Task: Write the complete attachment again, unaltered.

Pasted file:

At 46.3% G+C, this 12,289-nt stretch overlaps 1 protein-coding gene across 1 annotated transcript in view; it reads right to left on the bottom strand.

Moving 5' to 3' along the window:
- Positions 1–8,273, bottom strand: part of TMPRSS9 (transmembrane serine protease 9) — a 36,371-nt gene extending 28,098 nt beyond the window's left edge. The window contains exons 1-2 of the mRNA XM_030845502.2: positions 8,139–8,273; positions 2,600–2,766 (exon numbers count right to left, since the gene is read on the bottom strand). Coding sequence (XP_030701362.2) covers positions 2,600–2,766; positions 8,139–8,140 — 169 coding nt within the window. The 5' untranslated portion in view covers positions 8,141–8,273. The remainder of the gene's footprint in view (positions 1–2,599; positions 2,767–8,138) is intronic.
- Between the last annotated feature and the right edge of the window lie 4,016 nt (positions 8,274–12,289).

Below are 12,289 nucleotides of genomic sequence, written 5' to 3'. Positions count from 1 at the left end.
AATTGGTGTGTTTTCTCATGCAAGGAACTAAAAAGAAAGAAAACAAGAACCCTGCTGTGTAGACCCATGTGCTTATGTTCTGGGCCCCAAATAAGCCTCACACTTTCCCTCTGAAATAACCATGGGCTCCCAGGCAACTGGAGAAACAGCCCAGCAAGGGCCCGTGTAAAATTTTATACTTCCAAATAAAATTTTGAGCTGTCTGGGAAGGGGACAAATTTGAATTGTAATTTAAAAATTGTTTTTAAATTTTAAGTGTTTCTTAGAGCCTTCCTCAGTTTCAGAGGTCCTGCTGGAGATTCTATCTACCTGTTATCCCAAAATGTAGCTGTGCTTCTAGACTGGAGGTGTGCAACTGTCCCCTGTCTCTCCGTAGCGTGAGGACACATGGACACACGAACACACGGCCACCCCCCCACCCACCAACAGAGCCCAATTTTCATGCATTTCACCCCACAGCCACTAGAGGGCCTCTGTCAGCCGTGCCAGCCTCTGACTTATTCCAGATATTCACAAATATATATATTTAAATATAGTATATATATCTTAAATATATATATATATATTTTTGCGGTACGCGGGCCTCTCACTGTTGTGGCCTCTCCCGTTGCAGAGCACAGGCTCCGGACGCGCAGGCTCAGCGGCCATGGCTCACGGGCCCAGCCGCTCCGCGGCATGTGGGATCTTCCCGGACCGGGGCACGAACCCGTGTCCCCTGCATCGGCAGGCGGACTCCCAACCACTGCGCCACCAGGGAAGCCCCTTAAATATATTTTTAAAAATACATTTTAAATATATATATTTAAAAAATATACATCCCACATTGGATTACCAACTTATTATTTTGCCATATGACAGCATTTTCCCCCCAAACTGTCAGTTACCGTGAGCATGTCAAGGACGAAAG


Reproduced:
At 46.3% G+C, this 12,289-nt stretch overlaps 1 protein-coding gene across 1 annotated transcript in view; it reads right to left on the bottom strand.

Moving 5' to 3' along the window:
- Positions 1–8,273, bottom strand: part of TMPRSS9 (transmembrane serine protease 9) — a 36,371-nt gene extending 28,098 nt beyond the window's left edge. The window contains exons 1-2 of the mRNA XM_030845502.2: positions 8,139–8,273; positions 2,600–2,766 (exon numbers count right to left, since the gene is read on the bottom strand). Coding sequence (XP_030701362.2) covers positions 2,600–2,766; positions 8,139–8,140 — 169 coding nt within the window. The 5' untranslated portion in view covers positions 8,141–8,273. The remainder of the gene's footprint in view (positions 1–2,599; positions 2,767–8,138) is intronic.
- Between the last annotated feature and the right edge of the window lie 4,016 nt (positions 8,274–12,289).

Below are 12,289 nucleotides of genomic sequence, written 5' to 3'. Positions count from 1 at the left end.
AATTGGTGTGTTTTCTCATGCAAGGAACTAAAAAGAAAGAAAACAAGAACCCTGCTGTGTAGACCCATGTGCTTATGTTCTGGGCCCCAAATAAGCCTCACACTTTCCCTCTGAAATAACCATGGGCTCCCAGGCAACTGGAGAAACAGCCCAGCAAGGGCCCGTGTAAAATTTTATACTTCCAAATAAAATTTTGAGCTGTCTGGGAAGGGGACAAATTTGAATTGTAATTTAAAAATTGTTTTTAAATTTTAAGTGTTTCTTAGAGCCTTCCTCAGTTTCAGAGGTCCTGCTGGAGATTCTATCTACCTGTTATCCCAAAATGTAGCTGTGCTTCTAGACTGGAGGTGTGCAACTGTCCCCTGTCTCTCCGTAGCGTGAGGACACATGGACACACGAACACACGGCCACCCCCCCACCCACCAACAGAGCCCAATTTTCATGCATTTCACCCCACAGCCACTAGAGGGCCTCTGTCAGCCGTGCCAGCCTCTGACTTATTCCAGATATTCACAAATATATATATTTAAATATAGTATATATATCTTAAATATATATATATATATTTTTGCGGTACGCGGGCCTCTCACTGTTGTGGCCTCTCCCGTTGCAGAGCACAGGCTCCGGACGCGCAGGCTCAGCGGCCATGGCTCACGGGCCCAGCCGCTCCGCGGCATGTGGGATCTTCCCGGACCGGGGCACGAACCCGTGTCCCCTGCATCGGCAGGCGGACTCCCAACCACTGCGCCACCAGGGAAGCCCCTTAAATATATTTTTAAAAATACATTTTAAATATATATATTTAAAAAATATACATCCCACATTGGATTACCAACTTATTATTTTGCCATATGACAGCATTTTCCCCCCAAACTGTCAGTTACCGTGAGCATGTCAAGGACGAAAG